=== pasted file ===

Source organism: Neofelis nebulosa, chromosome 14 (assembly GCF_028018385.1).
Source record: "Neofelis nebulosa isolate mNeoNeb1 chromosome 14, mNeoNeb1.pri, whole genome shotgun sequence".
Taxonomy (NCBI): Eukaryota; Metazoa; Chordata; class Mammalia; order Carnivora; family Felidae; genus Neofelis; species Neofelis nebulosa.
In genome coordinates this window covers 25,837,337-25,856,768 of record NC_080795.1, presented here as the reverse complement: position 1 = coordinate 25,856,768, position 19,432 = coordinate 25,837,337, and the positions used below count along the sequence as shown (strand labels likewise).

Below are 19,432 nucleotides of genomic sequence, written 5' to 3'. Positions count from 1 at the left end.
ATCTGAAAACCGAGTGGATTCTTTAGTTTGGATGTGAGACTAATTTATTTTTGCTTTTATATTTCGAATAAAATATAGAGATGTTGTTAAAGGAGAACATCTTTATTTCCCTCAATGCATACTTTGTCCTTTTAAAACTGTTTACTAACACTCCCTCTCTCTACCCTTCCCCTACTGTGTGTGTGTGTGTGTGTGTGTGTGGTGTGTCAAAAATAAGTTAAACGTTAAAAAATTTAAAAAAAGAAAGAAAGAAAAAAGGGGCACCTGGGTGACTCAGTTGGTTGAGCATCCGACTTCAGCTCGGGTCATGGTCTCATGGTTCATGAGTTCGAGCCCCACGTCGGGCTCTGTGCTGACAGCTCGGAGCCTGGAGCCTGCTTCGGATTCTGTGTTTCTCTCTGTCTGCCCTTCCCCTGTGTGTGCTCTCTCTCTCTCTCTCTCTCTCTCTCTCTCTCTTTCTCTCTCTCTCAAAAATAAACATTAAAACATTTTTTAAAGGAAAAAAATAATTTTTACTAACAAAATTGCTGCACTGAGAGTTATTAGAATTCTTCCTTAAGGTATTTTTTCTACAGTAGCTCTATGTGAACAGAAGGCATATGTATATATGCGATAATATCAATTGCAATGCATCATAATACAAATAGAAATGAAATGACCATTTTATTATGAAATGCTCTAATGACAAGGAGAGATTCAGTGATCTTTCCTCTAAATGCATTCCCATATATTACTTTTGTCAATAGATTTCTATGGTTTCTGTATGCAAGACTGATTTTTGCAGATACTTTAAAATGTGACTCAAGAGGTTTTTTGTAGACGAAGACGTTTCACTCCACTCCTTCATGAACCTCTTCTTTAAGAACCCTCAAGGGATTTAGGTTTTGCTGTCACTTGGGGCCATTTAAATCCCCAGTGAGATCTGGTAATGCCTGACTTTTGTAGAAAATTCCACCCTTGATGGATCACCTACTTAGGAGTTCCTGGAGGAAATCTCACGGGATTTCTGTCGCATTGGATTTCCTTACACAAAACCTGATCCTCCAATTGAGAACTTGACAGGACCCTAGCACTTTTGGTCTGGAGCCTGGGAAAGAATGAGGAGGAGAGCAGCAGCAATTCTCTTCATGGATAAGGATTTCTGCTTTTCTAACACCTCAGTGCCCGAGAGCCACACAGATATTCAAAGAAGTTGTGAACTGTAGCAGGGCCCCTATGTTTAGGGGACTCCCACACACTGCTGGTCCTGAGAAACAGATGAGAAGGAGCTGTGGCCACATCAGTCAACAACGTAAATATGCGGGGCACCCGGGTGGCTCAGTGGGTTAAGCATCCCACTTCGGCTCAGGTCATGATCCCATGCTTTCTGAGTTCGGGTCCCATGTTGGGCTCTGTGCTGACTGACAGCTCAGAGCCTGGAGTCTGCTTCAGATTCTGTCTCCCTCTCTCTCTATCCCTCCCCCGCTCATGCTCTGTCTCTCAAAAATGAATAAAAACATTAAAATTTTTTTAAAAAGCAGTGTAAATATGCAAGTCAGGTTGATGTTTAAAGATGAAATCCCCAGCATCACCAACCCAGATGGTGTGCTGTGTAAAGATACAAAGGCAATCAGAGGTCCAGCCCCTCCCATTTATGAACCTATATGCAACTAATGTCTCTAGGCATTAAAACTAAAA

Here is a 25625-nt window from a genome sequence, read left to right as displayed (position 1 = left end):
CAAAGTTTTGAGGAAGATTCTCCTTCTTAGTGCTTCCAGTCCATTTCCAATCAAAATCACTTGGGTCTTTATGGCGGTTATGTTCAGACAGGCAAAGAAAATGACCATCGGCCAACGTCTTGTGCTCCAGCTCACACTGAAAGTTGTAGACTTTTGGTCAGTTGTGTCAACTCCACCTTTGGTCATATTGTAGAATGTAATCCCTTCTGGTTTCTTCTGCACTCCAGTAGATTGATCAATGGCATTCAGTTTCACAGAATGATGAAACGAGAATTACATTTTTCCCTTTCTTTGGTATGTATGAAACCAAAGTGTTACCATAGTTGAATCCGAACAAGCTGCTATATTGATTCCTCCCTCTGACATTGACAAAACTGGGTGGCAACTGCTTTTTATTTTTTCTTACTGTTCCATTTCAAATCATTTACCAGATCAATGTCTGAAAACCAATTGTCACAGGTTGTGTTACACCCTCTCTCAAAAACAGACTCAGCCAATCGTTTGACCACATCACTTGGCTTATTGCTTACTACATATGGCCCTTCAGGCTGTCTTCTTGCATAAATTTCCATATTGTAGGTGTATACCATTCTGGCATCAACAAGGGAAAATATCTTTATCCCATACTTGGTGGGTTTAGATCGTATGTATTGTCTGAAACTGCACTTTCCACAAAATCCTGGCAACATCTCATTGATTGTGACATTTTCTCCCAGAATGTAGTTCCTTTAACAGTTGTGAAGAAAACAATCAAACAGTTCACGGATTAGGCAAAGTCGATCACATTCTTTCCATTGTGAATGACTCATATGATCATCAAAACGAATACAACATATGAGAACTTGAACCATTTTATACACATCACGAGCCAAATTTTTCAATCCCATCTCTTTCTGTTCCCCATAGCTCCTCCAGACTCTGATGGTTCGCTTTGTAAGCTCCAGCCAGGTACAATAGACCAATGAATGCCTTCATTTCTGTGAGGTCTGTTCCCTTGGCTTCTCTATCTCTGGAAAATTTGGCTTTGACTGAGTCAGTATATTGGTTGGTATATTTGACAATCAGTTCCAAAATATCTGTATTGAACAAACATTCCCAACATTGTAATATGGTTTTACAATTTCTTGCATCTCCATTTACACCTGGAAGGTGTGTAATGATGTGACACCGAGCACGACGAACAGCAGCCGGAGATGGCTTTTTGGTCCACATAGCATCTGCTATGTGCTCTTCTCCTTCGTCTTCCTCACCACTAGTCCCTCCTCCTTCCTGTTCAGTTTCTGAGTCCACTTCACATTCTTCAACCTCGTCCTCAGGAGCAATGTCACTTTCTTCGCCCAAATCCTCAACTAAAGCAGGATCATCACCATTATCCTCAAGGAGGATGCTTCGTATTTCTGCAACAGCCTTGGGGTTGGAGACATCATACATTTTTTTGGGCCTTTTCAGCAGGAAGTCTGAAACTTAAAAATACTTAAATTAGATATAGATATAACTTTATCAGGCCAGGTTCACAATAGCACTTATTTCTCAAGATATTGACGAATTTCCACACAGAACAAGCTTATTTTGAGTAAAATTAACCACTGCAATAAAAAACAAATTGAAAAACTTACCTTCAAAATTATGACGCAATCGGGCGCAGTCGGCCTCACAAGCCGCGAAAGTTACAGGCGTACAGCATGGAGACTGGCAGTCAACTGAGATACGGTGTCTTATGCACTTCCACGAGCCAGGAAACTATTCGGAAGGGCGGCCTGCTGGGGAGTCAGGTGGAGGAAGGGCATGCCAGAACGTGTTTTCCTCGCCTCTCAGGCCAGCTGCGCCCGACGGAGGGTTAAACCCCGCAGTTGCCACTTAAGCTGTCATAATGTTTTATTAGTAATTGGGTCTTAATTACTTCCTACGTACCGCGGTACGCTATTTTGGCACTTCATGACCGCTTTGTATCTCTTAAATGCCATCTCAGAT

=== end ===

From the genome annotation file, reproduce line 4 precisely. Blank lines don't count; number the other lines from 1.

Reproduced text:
In genome coordinates this window covers 25,837,337-25,856,768 of record NC_080795.1, presented here as the reverse complement: position 1 = coordinate 25,856,768, position 19,432 = coordinate 25,837,337, and the positions used below count along the sequence as shown (strand labels likewise).